I was still using a dial-up internet connection and was logging into my rediffmail account, for which I had to go through rediff.com. While I was entering my username and password, I inadvertently noticed a piece of news saying something to the effect of “Plane crashes into World Trade Center building”. I barely took notice of it, and the page refreshed quickly anyway to my email inbox, which preoccupied me completely. I basically did nothing productive, just replied to a bunch of emails and logged out. I was brought back to rediff.com and by now the news had changed to “Second Plane crashes into World Trade center” or something like that. Now, my interest was piqued.

As I read about what would probably be the largest single act of terrorism I will ever see, I felt a kind of fear I didn’t understand. Sure, people died needlessly on the streets of Bombay and Delhi etc, but America was untouchable…or so I had thought.

Living in a developing country makes us susceptible to a bunch of misunderstandings about the developed world. To us, places like America seemed like a large playboy mansion where everyone was comfortable and getting a lot of nookie. Of course, I was 16 in 2001, so you can excuse my sweeping generalizations. But most of all, I was under the delusion that people in the Western world were a lot safer than us. This event scared me a lot because I just realized how far from the truth I was.

While I was but 16, I couldn’t understand what force could be so strong as to motivate 19 young educated people to giving up their lives and their futures while taking so many people with them. It was later revealed by the media that the planes were to hit the buildings at exactly the right height and angle, and with the right amount of speed in order to inflict the damage that they ultimately did. So this wasn’t some spur of the moment hot-headed act. It was planned, cold-blooded mass murder.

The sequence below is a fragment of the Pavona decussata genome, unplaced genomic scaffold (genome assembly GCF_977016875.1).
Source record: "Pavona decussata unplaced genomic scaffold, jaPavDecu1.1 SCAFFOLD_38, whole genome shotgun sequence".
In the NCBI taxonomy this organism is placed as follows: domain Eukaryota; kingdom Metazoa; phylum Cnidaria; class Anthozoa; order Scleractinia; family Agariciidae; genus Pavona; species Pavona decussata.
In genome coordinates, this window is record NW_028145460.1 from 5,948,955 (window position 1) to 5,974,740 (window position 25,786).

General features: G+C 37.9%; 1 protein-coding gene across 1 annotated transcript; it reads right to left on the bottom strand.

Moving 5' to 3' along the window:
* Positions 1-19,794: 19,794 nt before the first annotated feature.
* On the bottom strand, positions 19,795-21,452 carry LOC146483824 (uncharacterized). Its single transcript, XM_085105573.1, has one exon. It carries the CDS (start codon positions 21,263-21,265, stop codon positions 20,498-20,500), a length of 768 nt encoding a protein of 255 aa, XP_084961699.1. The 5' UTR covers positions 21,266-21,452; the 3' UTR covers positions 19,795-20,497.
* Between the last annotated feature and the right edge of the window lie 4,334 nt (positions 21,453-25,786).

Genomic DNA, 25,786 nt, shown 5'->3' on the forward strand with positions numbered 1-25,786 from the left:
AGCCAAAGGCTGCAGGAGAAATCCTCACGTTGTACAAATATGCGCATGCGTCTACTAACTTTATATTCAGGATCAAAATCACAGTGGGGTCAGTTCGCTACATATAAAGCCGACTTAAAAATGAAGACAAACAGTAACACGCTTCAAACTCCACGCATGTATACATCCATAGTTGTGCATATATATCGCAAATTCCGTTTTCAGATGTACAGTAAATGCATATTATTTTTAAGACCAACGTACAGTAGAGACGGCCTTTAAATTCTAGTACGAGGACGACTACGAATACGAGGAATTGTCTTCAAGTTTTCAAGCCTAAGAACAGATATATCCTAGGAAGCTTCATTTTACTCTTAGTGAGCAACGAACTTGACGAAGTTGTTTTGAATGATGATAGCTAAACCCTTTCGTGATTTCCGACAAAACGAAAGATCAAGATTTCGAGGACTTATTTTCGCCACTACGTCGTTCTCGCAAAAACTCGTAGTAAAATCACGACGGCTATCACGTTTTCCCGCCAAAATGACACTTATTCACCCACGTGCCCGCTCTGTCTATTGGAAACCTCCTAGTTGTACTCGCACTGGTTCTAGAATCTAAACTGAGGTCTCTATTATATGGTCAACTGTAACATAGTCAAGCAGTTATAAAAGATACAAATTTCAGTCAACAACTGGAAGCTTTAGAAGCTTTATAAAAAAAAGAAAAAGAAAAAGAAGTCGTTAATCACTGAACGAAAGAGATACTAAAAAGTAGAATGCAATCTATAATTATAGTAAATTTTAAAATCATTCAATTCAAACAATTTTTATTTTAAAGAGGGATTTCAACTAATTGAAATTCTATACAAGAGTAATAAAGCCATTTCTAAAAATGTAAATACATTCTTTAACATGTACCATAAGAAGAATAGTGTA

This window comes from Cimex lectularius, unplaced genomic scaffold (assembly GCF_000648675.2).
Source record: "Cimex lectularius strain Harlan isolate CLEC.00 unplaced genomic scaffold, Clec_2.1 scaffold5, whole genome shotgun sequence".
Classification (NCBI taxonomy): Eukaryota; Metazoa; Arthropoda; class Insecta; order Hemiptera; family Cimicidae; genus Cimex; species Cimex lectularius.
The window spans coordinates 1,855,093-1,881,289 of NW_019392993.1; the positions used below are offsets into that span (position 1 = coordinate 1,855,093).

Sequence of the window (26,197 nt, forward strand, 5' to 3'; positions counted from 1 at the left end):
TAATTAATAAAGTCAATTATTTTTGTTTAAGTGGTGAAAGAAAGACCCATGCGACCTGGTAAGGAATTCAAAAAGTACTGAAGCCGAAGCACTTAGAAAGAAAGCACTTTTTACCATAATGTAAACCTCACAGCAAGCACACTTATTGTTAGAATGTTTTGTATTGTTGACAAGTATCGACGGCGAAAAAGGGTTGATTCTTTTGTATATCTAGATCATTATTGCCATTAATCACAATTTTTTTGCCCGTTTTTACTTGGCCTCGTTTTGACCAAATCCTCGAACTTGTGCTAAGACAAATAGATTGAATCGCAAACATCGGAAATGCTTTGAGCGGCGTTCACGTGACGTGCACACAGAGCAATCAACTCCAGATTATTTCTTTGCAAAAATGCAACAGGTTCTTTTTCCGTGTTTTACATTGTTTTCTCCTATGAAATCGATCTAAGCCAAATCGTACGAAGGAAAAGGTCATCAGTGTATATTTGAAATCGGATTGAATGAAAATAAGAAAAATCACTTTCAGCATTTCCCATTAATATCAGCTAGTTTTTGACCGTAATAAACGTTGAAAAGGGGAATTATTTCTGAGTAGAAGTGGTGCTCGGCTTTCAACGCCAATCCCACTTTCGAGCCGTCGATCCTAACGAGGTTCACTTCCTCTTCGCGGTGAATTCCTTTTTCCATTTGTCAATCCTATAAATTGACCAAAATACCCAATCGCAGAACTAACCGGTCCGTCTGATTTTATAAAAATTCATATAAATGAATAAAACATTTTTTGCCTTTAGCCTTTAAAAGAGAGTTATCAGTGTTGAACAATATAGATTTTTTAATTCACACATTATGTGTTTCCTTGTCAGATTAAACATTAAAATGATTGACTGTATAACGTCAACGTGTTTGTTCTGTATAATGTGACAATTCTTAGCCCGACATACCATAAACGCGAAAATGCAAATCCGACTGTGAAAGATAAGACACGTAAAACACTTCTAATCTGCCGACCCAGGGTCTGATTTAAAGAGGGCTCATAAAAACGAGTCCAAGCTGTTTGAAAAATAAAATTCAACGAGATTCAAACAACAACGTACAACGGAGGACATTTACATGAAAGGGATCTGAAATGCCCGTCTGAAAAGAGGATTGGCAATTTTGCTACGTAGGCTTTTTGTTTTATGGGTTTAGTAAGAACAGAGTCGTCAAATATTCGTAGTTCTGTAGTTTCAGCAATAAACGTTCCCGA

And now the perpetrator of that was dead. What bothered me so much was that all we heard was that he died. Sure, there were some details as to the incident, but was there an attempt to capture him alive? They said he resisted, but he didn’t seem to have a weapon. Just how do you resist capture by armed forces without weapons?

The reason I did not feel the closure I wanted to feel was that I wanted him captured. I wanted him handcuffed, held against his will, pleading for the right to live and be free. I wanted him tried in a court, so that we can show the numerous other misled folk what happens to people who hurt us. I wanted it to be clear that while we will avenge our wrongs, we are not barbarians. We will not deign to deal with scum like him the way he deals with our people. And most of all, I wanted his followers to see what a common man he was, who lived secretly and died a joke, and not the martyr they probably think he is now.

While the Republicans are scrambling for photos of his body, I do believe that releasing them to the public would be a bad idea. Photos of bin Laden with a bullet hole in his eye are inflammatory. Representative Duncan Hunter of California says that terrorists who want to hurt innocent people will not be dissuaded by the lack of these photos. Perhaps. But photos like these are great recruiting material for the Muslim fundamentalists. These people are easy to rile up. Mere Danish cartoons generated unbelievable vitriol, and actual photos of their hero’s corpse will shore up Al Qaeda’s enlistment numbers.

While I’m pissed off with President Obama for a bunch of things, I do believe he made the right call here. We all just need to move on.

Update: Chembelle argues that bin Laden could’ve had bombs strapped to his chest which he could’ve detonated at any time. Maybe trying to capture him alive would’ve been too big a risk to take.

Either way, hope this issue is settled now, and we can focus on real stuff.